Tuesday, July 29, 2014

Cat People

1943, US, directed by Jacques Tourneur

A genuinely strange film, an intense psycho-sexual horror that doesn't seem to have raised the concerns of the Production Code despite it being unambiguous that the plot revolves around a (married) couple debating whether or not to sleep together because of the woman's unusual beliefs about her ancestry as one of the titular cat people. Thwarted passion is the order of the day, against a backdrop of increasing tension and atmospheric staging (most obviously in the nervy stalking scene on a dark city street, but more subtly and insistently within an apartment that comes to seem like a deadly trap). The storyline is something from a fever dream, but it's acted out and directed with enough conviction that it starts to convince -- or at least to convince that the characters are convinced of what they are experiencing. Still, what's most unsettling is not the horrors that the film puts front and central but rather a story that is unironically predicated on finding a method to dispose of one wife to free a man so that he can be linked up with the one he was always destined for; no-one quite seems to notice how creepy this is (such logic is hardly unique in films of the time: Pillow of Death could excuse a grave robber/stalker his misdeeds just because he's in love).

Wednesday, July 23, 2014

Les Sous-doués

1980, France, directed by Claude Zidi

As an undergraduate, I did a project on French comedy films -- the kind that never get exported, but which make a mint at home, and sometimes elsewhere in continental Europe. I watched a ton of the big hits before I had ever really had a proper education in the broader swathe of French cinema, and going back now to some of my subject matter is a little dispiriting: a great many of the comedies of the late 1970s and early 1980s, in particular, are desperately flat, carelessly shot and with little rhythm. This film, most notable perhaps for an early Daniel Auteuil appearance, feels like a subpar set of sketches in the café-théâtre format; it makes you yearn for an earlier generation of comic filmmaker, a Gérard Oury or an Edouard Molinaro, directors with a much stronger sense of structure and pace whatever their other flaws.

Friday, July 18, 2014

Criss Cross

 1949, US, directed by Robert Siodmak

Though Burt Lancaster was a more experienced actor by the time of this second collaboration with Robert Siodmak, I prefer him in The Killers: I could never quite believe him here as an armored car drive back in town after two lost years, quickly back in the saddle of his old job and his old obsessions.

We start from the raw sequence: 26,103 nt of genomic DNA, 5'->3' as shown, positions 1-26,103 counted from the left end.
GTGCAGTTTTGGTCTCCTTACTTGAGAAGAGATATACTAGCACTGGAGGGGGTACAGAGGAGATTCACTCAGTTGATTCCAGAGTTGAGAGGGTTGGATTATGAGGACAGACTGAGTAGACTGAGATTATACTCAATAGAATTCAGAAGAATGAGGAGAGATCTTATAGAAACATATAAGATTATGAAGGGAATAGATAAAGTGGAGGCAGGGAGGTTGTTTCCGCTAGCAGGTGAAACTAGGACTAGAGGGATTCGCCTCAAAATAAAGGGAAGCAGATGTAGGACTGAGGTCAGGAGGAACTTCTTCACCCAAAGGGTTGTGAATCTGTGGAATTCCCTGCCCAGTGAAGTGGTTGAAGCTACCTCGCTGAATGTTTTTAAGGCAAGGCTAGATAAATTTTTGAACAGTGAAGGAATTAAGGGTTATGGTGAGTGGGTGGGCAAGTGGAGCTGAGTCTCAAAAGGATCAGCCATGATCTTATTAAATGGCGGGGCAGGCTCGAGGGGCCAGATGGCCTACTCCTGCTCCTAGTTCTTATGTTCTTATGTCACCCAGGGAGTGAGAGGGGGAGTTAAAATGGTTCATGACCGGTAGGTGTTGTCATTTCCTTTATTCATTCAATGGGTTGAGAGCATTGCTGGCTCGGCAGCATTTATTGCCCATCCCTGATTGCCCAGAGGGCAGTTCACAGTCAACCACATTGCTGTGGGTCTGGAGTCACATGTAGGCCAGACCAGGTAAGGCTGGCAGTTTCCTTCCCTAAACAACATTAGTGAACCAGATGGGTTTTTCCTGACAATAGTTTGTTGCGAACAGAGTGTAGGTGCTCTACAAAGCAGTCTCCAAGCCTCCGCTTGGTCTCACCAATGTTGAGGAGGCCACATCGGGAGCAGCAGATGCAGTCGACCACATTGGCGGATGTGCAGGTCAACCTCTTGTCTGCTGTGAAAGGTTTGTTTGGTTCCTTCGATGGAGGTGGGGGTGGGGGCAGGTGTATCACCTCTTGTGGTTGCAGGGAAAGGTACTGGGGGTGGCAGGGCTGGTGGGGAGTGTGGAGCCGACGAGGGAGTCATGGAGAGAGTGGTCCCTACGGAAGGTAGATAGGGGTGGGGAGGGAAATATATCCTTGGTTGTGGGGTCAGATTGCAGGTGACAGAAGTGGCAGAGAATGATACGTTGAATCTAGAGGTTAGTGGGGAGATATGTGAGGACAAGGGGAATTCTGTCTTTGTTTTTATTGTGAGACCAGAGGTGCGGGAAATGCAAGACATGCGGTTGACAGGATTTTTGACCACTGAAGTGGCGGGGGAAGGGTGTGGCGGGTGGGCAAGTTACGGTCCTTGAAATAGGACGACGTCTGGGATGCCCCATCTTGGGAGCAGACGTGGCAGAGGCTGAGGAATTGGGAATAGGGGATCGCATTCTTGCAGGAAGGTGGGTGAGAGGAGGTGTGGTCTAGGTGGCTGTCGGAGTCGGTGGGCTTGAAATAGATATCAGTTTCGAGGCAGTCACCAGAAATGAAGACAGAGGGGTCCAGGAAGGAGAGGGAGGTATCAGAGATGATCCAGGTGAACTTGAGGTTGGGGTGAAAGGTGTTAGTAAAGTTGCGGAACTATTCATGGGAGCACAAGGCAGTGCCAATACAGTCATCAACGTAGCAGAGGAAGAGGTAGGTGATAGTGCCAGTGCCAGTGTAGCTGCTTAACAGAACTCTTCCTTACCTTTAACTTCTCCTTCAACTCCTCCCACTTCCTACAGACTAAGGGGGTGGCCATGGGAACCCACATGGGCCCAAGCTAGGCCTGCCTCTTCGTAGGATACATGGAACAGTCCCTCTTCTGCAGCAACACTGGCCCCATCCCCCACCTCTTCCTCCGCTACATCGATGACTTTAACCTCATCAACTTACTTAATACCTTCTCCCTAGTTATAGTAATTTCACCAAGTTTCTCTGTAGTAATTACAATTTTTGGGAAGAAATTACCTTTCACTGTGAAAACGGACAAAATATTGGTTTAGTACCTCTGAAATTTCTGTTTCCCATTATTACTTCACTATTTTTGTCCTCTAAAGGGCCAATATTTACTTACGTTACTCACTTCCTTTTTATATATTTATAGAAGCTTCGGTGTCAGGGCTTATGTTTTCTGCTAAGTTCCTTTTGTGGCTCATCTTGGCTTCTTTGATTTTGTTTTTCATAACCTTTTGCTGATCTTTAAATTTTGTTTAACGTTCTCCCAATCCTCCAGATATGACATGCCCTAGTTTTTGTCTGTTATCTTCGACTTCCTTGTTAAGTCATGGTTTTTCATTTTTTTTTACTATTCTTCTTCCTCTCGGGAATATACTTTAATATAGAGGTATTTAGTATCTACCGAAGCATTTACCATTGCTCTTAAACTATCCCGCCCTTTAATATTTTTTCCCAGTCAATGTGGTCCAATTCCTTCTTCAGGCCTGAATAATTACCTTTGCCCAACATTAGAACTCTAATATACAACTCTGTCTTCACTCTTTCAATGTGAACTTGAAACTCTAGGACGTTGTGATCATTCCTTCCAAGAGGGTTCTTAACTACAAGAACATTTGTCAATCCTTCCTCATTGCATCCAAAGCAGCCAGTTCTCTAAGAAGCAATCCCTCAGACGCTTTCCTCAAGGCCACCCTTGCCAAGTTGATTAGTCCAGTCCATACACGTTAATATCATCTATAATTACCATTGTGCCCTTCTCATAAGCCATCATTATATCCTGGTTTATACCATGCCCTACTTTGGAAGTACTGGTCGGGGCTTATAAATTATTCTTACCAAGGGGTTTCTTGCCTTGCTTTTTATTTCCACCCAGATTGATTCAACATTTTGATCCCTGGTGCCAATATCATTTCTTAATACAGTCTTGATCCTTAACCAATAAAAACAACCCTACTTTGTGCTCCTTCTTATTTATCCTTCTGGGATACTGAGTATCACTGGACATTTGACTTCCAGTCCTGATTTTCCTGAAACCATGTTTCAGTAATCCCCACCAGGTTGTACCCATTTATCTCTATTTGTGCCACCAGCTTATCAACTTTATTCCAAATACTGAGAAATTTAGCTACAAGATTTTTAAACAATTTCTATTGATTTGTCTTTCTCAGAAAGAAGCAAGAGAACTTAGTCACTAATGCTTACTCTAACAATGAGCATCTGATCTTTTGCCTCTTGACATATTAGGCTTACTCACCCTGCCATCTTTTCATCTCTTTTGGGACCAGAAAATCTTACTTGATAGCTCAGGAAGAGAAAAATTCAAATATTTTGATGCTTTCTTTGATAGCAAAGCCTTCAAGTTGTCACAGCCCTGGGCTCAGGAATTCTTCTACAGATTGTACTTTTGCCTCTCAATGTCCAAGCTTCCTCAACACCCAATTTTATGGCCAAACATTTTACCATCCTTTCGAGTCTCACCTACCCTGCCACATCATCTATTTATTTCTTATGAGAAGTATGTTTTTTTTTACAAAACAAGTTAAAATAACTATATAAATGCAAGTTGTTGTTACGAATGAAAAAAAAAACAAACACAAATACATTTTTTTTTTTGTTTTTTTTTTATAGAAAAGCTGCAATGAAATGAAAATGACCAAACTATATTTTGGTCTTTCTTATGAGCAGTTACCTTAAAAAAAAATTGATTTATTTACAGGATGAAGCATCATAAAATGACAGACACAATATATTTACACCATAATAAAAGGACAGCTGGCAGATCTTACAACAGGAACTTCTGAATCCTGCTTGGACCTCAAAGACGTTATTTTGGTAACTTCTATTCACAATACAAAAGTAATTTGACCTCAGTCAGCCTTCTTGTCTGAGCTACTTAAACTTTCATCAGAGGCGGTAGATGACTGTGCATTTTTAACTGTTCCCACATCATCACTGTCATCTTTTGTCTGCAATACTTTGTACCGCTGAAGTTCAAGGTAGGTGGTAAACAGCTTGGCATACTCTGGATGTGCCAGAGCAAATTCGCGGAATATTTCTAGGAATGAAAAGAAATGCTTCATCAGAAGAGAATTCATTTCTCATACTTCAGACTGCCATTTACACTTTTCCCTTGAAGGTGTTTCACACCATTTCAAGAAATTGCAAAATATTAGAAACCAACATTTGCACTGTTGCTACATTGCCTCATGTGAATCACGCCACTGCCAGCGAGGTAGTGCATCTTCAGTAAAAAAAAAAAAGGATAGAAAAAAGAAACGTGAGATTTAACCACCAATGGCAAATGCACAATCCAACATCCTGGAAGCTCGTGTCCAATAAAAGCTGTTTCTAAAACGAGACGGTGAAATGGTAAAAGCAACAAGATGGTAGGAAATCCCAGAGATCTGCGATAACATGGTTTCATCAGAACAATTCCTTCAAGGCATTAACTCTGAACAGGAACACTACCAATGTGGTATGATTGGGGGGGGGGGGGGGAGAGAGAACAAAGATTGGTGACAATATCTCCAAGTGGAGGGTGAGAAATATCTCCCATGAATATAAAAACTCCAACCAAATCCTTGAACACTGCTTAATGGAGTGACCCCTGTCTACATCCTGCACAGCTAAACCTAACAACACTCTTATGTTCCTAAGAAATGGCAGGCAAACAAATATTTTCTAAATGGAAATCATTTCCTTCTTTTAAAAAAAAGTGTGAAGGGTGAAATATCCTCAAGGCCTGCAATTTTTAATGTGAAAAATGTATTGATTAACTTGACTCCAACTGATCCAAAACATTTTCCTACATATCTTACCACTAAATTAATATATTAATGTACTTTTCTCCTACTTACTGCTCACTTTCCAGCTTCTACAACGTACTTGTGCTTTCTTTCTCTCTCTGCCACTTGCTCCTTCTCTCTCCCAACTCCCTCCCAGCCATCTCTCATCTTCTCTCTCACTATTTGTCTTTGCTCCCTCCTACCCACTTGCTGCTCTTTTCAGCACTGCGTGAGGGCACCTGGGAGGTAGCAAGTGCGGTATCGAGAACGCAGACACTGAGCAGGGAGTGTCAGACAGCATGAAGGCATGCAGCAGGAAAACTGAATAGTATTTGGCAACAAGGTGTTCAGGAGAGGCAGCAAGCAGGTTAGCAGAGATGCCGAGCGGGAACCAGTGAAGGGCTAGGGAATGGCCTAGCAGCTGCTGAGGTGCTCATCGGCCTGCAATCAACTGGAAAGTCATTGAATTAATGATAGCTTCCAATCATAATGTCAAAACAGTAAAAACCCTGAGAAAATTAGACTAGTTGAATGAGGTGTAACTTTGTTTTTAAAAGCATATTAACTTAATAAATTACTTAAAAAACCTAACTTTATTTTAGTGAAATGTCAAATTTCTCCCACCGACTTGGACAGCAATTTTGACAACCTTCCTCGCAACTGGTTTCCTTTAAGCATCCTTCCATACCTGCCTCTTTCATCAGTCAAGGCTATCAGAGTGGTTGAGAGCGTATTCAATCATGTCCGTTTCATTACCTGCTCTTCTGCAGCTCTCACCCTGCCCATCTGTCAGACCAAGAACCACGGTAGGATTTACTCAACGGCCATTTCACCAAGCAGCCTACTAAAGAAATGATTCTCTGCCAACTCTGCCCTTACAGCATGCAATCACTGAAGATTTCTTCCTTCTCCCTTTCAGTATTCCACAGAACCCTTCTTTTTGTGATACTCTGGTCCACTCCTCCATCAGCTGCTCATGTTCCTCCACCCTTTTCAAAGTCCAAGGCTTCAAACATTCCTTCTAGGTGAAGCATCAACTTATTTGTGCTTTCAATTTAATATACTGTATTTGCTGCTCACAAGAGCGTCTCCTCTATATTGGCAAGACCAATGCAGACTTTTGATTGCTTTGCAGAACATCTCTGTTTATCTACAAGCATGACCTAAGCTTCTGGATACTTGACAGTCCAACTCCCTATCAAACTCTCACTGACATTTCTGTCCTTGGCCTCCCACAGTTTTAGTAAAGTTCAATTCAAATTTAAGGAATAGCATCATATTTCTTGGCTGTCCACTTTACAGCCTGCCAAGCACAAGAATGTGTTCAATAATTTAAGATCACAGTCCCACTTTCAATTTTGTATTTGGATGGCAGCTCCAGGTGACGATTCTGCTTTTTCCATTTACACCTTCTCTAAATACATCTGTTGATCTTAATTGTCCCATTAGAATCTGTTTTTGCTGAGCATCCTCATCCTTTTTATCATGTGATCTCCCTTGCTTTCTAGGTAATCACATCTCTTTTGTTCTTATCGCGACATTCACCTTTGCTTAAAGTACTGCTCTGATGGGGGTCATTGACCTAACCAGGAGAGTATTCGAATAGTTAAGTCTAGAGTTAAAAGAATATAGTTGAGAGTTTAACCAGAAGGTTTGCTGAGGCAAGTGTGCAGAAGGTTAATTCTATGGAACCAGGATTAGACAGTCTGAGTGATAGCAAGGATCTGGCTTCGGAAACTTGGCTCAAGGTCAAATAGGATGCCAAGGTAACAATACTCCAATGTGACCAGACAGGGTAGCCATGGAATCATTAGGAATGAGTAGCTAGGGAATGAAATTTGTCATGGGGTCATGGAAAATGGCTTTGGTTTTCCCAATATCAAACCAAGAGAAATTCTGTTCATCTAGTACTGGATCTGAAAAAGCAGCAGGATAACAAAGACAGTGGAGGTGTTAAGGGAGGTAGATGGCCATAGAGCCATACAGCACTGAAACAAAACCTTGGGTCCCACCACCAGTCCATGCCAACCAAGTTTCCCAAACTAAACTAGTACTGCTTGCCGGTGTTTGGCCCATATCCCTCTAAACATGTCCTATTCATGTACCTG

It doesn't much matter, though, given the film's many other pleasures -- a whiplash plot that requires serious attentiveness on the part of the viewer, some exceptionally fine location work in and around Los Angeles (often in parts of the city that no longer exist), equally alluring interior photography that showcases Siodmak's skill with unexpected and striking framing choices, and a brutally cynical ending that's surely one of the bitterest in all of noir.

Friday, July 11, 2014

The Killers

1946, US, directed by Robert Siodmak

I went on a little run of Siodmak pictures over the last couple of years but never found the time to re-watch some of his best-known films, including especially the pair he made with Burt Lancaster, who made his debut here. There are two films here, the first a little jewel of a short in which a pair of hired killers waltz into town in search of Lancaster's character. Virtually the whole sequence takes place in the confines of a diner, shot in ways that make the claustrophobic space seem far larger than it is, and the story climaxes with a shooting. The second film is a procedural, replete with carefully dovetailed flashbacks that provide us with the back story for the shooting; while the structure is familiar from latter-day TV shows like Without a Trace or Cold Case the execution here is wonderfully calibrated in its careful drip of information. Siodmak's mastery of pace and visual tone is as expected; much more surprising is the fine use of location footage, particularly for a precisely choreographed heist.